This video from YouTube contains excellent cover art on Twlight Zone comics from the 60s and 70s.

Review of issue #4

The following YouTube video discusses Twilight Zone issue #4 the first Gold Key printing.

Boris Karloff's Thriller aka Boris Karloff's Tales of Mystery

During the early 60s, popular horror actor Boris Karloff hosted a TV series called Thriller. The series ran from 1960 to 1962 and was broadcasted on the NBC television network. It was essentially a horror/suspense anthology series feathering stories written by popular authors such as Robert Bloch who wrote the novel "Pycho" Gold Key published the first Thriller comic in October 1962 and the name was changed to Tales of Mystery after the TV series was canceled. However, the comic remained in print until the late 70s toward the demise of Gold Key. The comic was also an antholy type series but feathered other genes such as science fiction in addition to horror stories. The comic was presented in the same style as the Twight Zone comic with an image of Karloff giving opening narration.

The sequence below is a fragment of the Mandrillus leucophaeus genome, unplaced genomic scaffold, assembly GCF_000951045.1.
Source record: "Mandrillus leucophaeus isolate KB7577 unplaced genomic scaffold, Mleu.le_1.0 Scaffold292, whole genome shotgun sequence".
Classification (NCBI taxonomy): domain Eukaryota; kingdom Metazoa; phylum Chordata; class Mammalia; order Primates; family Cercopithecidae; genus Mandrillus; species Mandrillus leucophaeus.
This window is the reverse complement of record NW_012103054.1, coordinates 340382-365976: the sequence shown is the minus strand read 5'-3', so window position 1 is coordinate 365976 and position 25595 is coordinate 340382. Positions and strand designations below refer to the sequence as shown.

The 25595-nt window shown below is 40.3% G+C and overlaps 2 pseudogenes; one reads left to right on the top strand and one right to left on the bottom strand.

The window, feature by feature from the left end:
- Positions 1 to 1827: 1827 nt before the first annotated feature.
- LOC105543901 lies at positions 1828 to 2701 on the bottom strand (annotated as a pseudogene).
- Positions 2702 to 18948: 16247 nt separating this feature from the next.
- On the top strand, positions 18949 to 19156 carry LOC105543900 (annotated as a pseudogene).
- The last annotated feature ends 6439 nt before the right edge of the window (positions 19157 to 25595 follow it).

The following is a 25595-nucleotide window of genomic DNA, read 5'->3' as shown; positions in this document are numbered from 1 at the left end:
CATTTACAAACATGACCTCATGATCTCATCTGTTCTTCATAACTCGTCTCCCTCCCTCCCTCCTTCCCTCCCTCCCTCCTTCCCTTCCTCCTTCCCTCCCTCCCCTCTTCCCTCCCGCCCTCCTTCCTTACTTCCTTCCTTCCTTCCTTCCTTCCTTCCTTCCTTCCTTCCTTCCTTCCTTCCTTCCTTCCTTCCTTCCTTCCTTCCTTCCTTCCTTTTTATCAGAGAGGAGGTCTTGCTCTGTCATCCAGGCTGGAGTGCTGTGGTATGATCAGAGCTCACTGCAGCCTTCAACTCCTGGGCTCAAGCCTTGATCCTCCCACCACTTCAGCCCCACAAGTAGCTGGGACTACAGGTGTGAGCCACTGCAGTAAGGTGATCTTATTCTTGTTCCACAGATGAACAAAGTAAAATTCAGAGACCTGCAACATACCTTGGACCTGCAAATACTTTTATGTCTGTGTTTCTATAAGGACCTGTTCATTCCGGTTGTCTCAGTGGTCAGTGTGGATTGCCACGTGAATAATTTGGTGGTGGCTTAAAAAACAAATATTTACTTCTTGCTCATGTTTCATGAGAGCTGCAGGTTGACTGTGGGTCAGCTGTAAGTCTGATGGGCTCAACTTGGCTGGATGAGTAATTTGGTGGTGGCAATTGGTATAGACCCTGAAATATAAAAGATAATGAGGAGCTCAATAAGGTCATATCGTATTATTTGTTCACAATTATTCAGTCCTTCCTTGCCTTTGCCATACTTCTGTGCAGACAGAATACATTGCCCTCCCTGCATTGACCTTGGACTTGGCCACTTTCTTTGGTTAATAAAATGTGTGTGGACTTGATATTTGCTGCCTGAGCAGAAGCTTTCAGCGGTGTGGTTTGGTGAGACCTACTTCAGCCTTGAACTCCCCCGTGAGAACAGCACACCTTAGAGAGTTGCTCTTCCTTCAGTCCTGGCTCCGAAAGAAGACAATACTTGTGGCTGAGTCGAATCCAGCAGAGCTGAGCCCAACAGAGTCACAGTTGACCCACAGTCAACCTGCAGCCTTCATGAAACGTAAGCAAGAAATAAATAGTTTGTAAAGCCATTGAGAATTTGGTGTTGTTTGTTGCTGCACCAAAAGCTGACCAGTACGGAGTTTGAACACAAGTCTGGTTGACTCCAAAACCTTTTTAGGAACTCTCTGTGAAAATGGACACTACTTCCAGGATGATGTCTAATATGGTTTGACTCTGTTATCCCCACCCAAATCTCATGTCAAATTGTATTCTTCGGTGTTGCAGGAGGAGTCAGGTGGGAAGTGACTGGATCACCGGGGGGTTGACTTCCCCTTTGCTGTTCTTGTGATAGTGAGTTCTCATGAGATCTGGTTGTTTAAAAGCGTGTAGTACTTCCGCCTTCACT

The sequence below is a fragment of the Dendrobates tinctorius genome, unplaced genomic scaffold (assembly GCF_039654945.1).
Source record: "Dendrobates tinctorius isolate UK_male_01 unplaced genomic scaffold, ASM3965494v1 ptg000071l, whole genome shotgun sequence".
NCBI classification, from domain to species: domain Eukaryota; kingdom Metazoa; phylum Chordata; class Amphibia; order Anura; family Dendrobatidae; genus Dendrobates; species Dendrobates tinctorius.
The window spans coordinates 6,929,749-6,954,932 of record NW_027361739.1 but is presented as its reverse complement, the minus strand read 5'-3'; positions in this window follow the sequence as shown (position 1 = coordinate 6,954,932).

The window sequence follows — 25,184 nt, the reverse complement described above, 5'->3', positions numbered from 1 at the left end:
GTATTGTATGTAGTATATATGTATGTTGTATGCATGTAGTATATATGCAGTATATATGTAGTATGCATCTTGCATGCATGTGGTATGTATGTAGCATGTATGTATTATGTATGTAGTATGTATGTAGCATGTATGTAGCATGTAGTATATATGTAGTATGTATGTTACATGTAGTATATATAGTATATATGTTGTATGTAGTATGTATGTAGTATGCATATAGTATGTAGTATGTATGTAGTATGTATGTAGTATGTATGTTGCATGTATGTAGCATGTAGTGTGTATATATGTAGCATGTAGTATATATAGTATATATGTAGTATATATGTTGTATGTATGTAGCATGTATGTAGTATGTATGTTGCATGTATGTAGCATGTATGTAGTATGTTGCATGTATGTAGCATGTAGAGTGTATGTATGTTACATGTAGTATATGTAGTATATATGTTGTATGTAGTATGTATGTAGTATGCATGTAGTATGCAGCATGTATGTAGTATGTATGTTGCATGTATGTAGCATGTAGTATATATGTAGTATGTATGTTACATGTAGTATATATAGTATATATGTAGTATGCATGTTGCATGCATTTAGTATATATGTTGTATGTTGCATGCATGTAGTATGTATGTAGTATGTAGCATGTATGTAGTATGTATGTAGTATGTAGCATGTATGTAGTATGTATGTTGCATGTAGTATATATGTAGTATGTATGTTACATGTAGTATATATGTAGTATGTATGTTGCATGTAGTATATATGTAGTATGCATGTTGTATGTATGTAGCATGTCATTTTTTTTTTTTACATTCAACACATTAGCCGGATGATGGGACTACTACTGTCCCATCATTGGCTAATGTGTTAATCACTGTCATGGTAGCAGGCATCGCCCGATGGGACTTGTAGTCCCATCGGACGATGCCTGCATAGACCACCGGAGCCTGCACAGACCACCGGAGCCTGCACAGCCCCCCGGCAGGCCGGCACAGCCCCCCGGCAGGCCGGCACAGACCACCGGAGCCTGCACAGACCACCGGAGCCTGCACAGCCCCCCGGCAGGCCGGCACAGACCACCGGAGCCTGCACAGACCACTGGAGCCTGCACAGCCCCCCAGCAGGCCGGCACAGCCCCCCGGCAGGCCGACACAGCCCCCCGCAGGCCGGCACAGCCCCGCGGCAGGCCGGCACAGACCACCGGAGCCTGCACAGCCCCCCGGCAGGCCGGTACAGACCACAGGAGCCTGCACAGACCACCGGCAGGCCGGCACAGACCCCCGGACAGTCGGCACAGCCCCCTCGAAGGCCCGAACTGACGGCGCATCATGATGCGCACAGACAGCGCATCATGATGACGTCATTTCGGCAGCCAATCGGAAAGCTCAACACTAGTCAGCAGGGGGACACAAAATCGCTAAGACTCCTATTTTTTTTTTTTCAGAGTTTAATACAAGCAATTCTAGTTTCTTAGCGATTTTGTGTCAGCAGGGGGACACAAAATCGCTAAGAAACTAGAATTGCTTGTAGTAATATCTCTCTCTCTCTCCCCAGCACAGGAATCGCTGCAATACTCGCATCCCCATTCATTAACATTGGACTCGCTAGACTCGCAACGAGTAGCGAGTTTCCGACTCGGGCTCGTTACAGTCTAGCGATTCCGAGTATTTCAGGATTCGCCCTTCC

Collectors review.

In this video a comic collector takes a look a the comic in digest form, Gold Key published some of the comic titles into digest format and present a computation of pervious published stories. The presenter discusses how he became interested in comics when his dad brought home comics like Tales of Mystery when he was growing up. He flips though the pages of the book showing the panel artwork and tell which are his favorite stories.

What I enjoyed about reading these comics.

As I stated before, I always enjoyed reading those TV tie-in comics from Gold Key. Regardless if it was a TV tie-in, I admired the artwork from the covers and the inside panels as well. They were always well drawn and depicted the real world. The stories were always excellent too, there was never a dull moment when you read a Gold Key comic. The comics I discussed in this article where comic titles I frequently read during my childhood. Reading the tie-in comics was my first introduction to the TV series even before I watched a single episode. However, I didn't know that Tales of Mystery was based on a TV show until many years latter. Overall they were fantastic to read by the standards of the day.

Where to find these comics.